Remarkably, Debbie was still taking the contraceptive pill when she fell pregnant with baby son Kyle - and she needed her reading glasses to look at the pregnancy test results!
Debbie, a jewellery assistant, who lives with her partner Paul Clarke, 45, a heavy goods vehicle driver, wasn't planning any additions to her family.
She already has two sons, Mark, 26, and Brandon, 11, and a daughter Hayley who tragically died just a week before her 18th birthday. She is also a proud grandmother to Mark's daughters.
She thought her days as a mother nursing a newborn baby were definitely over, and had been using the contraceptive pill to make doubly sure.
"I'd already given birth to three children, and thought that those days were definitely over," says Debbie.
I was on the contraceptive pill just to make sure, but I never imagined I could ever have fallen pregnant at my age. I'm a grandmother and I love looking after my granddaughters - I never thought that I would be looking after another baby of my own.
Debbie only discovered she was expecting a baby last March, when she was already five months pregnant.
"I'm a slim build anyway and Mark noticed that my stomach was slightly protruding and he started teasing me that I was starting to put on a bit of weight.
"He joked that I could be pregnant, which seemed impossible, as I was still having my periods. But it niggled in the back of my mind about why I had put on a bit of weight. So I did a pregnancy test just to make sure.
"I thought I was throwing my money away doing a test as I couldn't possibly be pregnant, but when it showed positive I couldn't believe it.
I had to put my reading glasses on to read the pregnancy result, and I was so incredibly shocked. I went out and bought another three tests to make sure. And each one showed the same positive result.
Debbie then went to see her GP, who thought that she was joking when she told him she was pregnant.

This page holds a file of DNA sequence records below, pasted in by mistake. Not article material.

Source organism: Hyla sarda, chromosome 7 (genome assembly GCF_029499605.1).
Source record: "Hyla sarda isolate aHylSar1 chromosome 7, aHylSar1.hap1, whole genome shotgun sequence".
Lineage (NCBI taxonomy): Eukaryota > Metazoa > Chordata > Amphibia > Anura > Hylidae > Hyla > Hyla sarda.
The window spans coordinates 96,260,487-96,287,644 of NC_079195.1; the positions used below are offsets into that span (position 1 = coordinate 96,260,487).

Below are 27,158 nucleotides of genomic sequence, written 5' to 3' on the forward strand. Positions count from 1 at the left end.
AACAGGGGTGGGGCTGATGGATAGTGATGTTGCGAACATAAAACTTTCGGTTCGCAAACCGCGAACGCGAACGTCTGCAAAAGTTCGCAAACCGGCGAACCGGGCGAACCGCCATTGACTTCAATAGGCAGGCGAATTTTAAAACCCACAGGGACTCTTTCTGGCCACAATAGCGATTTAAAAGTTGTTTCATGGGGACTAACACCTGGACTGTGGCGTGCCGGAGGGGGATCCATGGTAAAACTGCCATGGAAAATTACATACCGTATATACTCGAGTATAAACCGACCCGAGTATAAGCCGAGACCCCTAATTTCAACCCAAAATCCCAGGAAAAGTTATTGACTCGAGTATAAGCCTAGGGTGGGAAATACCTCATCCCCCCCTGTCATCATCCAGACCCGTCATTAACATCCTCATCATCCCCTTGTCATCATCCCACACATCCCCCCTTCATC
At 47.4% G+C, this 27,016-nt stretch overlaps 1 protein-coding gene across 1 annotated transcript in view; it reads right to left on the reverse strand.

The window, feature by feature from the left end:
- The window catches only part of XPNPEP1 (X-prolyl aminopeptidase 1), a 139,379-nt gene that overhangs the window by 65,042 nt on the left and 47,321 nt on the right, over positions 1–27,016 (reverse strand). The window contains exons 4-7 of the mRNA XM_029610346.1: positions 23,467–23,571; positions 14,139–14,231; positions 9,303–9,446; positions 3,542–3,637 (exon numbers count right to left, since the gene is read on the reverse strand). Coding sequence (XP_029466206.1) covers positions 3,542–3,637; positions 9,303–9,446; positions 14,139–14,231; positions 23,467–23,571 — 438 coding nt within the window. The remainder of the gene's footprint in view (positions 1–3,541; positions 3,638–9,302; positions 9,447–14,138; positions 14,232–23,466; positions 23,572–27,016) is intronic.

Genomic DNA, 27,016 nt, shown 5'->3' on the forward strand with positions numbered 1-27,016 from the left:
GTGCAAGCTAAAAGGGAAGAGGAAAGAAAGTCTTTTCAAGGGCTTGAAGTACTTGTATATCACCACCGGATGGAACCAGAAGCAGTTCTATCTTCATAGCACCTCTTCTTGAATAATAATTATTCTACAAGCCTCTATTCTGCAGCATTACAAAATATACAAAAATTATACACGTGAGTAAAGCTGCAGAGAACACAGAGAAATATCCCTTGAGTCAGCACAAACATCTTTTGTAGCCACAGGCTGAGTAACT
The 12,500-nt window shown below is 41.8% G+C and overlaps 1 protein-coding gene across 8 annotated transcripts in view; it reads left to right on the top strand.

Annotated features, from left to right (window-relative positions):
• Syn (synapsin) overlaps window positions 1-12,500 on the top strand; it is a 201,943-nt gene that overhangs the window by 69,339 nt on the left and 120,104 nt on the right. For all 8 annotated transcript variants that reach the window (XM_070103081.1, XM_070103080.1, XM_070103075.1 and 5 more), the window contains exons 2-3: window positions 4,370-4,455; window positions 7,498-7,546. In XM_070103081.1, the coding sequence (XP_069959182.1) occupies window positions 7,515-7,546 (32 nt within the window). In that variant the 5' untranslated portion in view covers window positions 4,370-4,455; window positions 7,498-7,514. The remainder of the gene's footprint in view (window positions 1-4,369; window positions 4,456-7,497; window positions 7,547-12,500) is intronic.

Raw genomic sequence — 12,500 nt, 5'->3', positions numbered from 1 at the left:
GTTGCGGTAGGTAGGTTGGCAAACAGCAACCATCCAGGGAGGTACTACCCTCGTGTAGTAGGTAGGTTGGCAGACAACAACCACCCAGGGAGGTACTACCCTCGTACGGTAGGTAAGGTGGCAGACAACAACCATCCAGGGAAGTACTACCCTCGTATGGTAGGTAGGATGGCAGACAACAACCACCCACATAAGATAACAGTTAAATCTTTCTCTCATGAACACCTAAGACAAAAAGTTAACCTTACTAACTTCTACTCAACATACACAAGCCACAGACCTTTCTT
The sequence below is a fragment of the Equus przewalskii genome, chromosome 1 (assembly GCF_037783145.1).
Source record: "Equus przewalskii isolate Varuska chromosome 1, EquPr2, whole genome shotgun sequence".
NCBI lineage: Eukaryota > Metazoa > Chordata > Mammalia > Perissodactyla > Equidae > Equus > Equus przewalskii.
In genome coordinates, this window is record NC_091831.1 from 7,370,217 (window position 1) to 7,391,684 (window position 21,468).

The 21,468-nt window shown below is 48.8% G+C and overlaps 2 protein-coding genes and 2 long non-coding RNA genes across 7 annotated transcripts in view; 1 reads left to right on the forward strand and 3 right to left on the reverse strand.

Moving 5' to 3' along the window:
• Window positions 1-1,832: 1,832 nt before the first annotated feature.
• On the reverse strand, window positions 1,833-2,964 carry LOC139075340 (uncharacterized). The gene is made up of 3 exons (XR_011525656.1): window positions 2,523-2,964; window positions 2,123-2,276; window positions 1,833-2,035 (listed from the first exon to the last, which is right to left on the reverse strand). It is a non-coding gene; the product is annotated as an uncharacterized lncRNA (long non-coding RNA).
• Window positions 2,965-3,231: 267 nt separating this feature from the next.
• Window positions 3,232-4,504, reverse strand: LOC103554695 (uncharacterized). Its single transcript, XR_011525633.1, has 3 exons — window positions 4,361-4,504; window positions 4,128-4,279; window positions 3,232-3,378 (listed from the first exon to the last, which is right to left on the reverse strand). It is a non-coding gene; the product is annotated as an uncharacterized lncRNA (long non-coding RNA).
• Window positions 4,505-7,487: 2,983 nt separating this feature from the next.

"He was so shocked when he realised I was telling the truth. He nearly fell off his chair," explains Debbie.
"He had never before seen a woman of my age fall pregnant naturally. He wished me good luck and booked me in to see the midwife. When I broke the news to my sons afterwards, they were shocked. They never expected another addition to the family."
Debbie was worried about her age, but she had a textbook pregnancy, with only a small amount of morning sickness in the first few months:
I had been so worried because of my age about whether I was even going to be able to carry the pregnancy to full term because I knew there was a high chance of me losing the baby or giving birth prematurely.
"But I felt incredibly healthy all the way through and only had a tiny bit of sickness."
Debbie had been offered a scan to check for deformities or abnormalities, but she refused.
"I knew there was a higher chance of my baby having a deformity, but I was determined to keep the baby whatever happened, and I knew I would love it whatever the outcome," she explains. "So I didn't want to know, and instead wanted to let nature run its course."
Debbie went into labour in June, and after a normal labour, gave birth naturally to son Kyle at Northampton General Hospital, weighing a healthy 7lb 11oz.
"It was amazing to hold him in my arms afterwards, and I felt the same rush of love that I had felt with my other children," says the proud new mum.
I do get more tired than I did before, especially getting up to do the night feeds. But I do love being a mum again. I am worried about being an older mum and not seeing Kyle grow up, but he has his dad too, who is younger than me.
"Being an older mum has its advantages as I've done it all before. I'm not anxious about every sniffle. And I'm hoping that having a baby at age 53 will help keep me young."
Dawn Brooke, from Guernsey became the world's oldest mum through natural conception at the age of 59, in 1997.
Mark Sedler, Consultant Gynaecologist at CARE Fertility, said: "Falling pregnant at this age without any form of fertility treatment and for the baby to be born healthy and well is remarkable. The odds are about the same as winning the lottery. It is extremely rare.
"After the age of 46 it is unlikely that women produce good enough quality eggs to fall pregnant, and so in fertility treatment, donor eggs are used.
"Even if they fall pregnant it is then more difficult for a woman of this age to carry a baby to full term. It is more likely that the pregnancy miscarries. For a woman of this age to fall pregnant naturally and for the mother and baby to be both healthy and well is most remarkable."
What an incredible story.
Night feeds and nappy changes at 53, could you do it?
More on Parentdish: Meet the mum who can't stop getting pregnant despite being on the pill!